Click here to close now.




















Welcome!

@CloudExpo Authors: Glenn Rossman, Ian Khan, Kevin Jackson, Patrick Hubbard, Cloud Best Practices Network

Related Topics: @CloudExpo, Microservices Expo, Containers Expo Blog

@CloudExpo: Article

Why You Really, Truly Don’t Want a Private Cloud

There’s generally little or no solid business reason to build a private Cloud

The more you focus on the business benefits of Cloud, the more likely you'll be leaning toward public over private deployment models. Furthermore, this mind shift isn't all about security risks. Once you work through the issues, you'll likely come to the same conclusion: there's generally little or no solid business reason to build a private Cloud.

I had the pleasure of speaking at two quite different Cloud Computing conferences last week: Opal’s Business of Cloud Computing in Dallas and UBM’s CloudConnect in Bangalore. As the conference names and locations might suggest, the former was the more business-oriented while the latter was chock full of techies. What I didn’t expect, however, was that the business Cloud crowd had a more mature, advanced conception of Cloud than the technical audience. While the techies were still struggling with essential characteristics like elasticity, trying to free themselves from the vendor nonsense that drives such conferences, the business folks generally had a well-developed understanding of what Cloud is really all about, and as a result, focused their discussions on how best to leverage the approach to meet both tactical and strategic business goals.

Perhaps the most interesting contrast between the perspectives of these two audiences was their respective opinions about private Clouds. The techies at the Bangalore conference, having drunk too much of the vendor Kool-Aid, were generally of the opinion that public Clouds were too risky, and that their organizations should thus focus their efforts on the private deployment model. The Dallas business crowd, in contrast, generally held that the public approach was the way to go, with some folks even going so far as to claim that public Cloud was the only true approach to Cloud Computing.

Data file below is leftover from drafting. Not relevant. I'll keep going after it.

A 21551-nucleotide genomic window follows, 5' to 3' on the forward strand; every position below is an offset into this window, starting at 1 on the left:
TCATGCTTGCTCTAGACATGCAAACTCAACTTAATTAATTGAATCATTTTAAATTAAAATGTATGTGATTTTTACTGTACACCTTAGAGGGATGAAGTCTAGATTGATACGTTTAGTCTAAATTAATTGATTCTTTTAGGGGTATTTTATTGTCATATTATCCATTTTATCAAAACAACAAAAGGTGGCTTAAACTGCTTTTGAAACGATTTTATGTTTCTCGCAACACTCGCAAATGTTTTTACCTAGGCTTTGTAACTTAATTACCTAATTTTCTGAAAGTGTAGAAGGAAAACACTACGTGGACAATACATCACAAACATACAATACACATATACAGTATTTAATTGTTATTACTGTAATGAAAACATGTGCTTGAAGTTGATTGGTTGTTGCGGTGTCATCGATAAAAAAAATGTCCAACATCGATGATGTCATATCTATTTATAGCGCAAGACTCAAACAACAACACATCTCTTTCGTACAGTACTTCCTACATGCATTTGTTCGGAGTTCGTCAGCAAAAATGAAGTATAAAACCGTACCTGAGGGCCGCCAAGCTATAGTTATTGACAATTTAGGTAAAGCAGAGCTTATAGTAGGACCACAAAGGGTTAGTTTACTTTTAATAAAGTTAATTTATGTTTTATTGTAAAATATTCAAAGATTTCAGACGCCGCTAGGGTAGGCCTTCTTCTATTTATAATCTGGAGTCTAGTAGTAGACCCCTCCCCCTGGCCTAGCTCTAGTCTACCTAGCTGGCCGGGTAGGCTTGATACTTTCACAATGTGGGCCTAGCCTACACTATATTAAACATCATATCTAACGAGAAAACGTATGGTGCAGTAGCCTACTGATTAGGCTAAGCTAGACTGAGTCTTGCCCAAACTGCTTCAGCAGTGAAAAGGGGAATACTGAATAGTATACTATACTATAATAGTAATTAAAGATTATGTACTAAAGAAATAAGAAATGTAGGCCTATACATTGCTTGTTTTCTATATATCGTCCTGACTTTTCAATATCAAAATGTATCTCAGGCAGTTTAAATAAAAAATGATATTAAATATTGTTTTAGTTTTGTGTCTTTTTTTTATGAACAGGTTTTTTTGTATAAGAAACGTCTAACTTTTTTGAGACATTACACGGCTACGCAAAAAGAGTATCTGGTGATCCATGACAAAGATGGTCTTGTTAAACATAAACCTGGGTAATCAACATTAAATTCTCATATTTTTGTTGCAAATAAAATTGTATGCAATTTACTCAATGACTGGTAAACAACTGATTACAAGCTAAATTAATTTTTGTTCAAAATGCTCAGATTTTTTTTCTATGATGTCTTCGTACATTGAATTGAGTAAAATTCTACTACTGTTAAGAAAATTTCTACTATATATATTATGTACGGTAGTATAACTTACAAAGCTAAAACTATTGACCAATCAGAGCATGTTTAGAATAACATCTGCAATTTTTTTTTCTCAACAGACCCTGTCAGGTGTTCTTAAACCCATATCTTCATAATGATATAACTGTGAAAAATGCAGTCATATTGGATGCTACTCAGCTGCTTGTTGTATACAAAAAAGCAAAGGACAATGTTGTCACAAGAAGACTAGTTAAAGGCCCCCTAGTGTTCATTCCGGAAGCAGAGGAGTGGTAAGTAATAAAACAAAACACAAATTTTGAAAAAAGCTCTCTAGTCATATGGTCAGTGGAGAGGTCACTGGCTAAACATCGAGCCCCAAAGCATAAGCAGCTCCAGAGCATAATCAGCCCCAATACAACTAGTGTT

This distinction is remarkable, and aligns with ZapThink’s thinking on this matter as well: the more you focus on the business benefits of Cloud, the more likely you’ll be leaning toward public over private deployment models. Furthermore, this mind shift isn’t all about security risks. We recently debunked the notion that public Clouds are inherently less secure than private ones, and many people at the Dallas conference agreed. But there’s more to this story. Once you work through the issues, you’ll likely come to the same conclusion: there’s generally little or no solid business reason to build a private Cloud.

The Problems with Private Clouds
The best way to understand the limitations of the private deployment model is to take the business perspective. What are the business benefits behind the move to the Cloud, and how can you achieve them?